- Follow what makes you curious about the medium, the marketing, and the craft. Hosting and interviewing is a craft. Post-production and audio editing is a craft. Marketing with integrity is a craft.
- Make the format 5-10% yours. You don’t need to come out with something 100% original. That’s fatiguing. But study the formats available and see how you can give your own spin. We took the conventional interview format and shook it up. I shaped seasons around themes and questions. For some shows, I brought on two people who might have complementary or even contradictory points of view on a theme. For every show, I provided a reflective intro, interlude, and closing. I wanted a “narrator” who would disrupt the conventional interview with something other than commercials.
Do you have a staff? If so, how do you inspire them? What is your company culture?
We have a small core team, and we also partner with others for specific ongoing needs. We have weekly huddles. This almost always includes my coaching so that we’re being authentic and practicing our Tracking Wonder mojo. With remote communication, we try to keep it genuine, real, and open.
- Bring Your Genius to Work – We each possess a distinct force of character that, if recognized, keeps leading us to our most impactful work in the world. We aim to bring out that genius in each team member, client, and community member.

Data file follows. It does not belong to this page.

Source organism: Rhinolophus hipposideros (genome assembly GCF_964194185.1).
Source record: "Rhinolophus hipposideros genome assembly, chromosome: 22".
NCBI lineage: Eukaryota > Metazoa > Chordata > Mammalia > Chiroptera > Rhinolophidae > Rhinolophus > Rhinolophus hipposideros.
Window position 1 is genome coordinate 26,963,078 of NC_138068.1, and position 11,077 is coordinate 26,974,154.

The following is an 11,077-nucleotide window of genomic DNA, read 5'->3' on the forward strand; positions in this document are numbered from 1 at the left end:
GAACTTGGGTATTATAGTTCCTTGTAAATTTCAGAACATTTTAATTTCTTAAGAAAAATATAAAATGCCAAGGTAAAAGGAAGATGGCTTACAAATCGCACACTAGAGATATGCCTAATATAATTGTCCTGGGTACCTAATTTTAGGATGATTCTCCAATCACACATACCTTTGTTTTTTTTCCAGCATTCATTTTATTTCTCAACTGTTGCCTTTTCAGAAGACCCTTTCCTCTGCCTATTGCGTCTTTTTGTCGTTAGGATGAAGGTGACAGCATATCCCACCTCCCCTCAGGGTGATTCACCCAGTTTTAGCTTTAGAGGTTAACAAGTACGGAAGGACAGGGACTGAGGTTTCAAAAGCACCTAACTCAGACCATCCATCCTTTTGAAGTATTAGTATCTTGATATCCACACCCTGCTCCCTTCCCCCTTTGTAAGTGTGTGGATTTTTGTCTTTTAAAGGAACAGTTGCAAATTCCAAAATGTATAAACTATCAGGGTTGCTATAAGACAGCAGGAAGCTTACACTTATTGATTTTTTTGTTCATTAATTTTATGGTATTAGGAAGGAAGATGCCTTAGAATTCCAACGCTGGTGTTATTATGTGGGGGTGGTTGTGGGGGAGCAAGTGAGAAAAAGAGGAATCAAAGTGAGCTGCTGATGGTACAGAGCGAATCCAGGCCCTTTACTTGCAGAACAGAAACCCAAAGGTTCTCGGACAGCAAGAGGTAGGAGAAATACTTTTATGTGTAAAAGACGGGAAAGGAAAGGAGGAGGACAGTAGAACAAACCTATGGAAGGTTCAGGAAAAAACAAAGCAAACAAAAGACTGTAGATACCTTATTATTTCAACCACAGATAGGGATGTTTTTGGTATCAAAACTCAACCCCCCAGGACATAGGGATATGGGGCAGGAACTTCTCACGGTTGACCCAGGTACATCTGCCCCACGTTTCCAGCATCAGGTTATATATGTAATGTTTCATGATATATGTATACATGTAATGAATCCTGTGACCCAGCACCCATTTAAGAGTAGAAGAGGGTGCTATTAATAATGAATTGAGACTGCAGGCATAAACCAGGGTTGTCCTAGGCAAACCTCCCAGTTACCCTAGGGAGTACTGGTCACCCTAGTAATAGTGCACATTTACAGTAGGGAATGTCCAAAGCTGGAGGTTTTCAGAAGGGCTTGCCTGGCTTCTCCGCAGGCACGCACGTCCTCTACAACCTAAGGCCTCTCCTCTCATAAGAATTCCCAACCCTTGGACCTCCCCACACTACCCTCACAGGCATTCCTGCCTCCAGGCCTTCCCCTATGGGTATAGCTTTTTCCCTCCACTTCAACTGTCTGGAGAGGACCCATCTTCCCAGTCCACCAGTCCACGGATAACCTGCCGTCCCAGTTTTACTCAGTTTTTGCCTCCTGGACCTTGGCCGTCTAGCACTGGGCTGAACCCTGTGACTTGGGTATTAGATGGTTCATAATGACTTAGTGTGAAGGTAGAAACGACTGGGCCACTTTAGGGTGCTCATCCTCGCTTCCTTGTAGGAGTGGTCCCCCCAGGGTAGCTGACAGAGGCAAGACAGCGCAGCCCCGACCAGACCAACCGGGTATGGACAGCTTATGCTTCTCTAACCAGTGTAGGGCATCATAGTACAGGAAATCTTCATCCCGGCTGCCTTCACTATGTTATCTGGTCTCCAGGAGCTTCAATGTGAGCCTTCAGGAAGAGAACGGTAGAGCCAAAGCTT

- Grow with Integrity – We make decisions to grow as a company based on our core identity and core values. We each foster a growth mindset. This means we approach challenges with a curious desire to acquire new knowledge and hone new skills.
- Track Challenges Creatively – We know that every big idea begets a series of challenges. We’re less problem-solvers than challenge-trackers. When things don’t go as expected, we aim to respond more with creativity than reactivity.
- Open Up Before You Size Up – We know there’s a human tendency to box in ideas and people. We aim instead to stay open to new ideas and the people who present them. When miscommunication arises, we aim to ask questions before jumping to conclusions.
- Experiment Toward Excellence Not Paralysis in Perfection – We admire work done surprisingly well. We each aim to bring our best talents and character to a task or endeavor. But in aiming toward excellence, we conduct experiments. In so doing, we risk failing. At times, we even dare to produce rubbish if it helps us ultimately make gold.
- Do It Together, It Beats Doing It Yourself – We know that bold ideas are not made real by solo geniuses locked in silos. We’re driven more by healthy collaborations than cut-throat competitions. Life is too short to assume there’s a finite marketplace pie that we must dominate.
How do you grow your business? How do your customers find you?
Complex question. Our priorities change each year as the business evolves and our reach expands.
- We aim to over-deliver generous, consistent value by publishing hundreds of free articles on Psychology Today, TrackingWonder.com, LinkedIn, and elsewhere.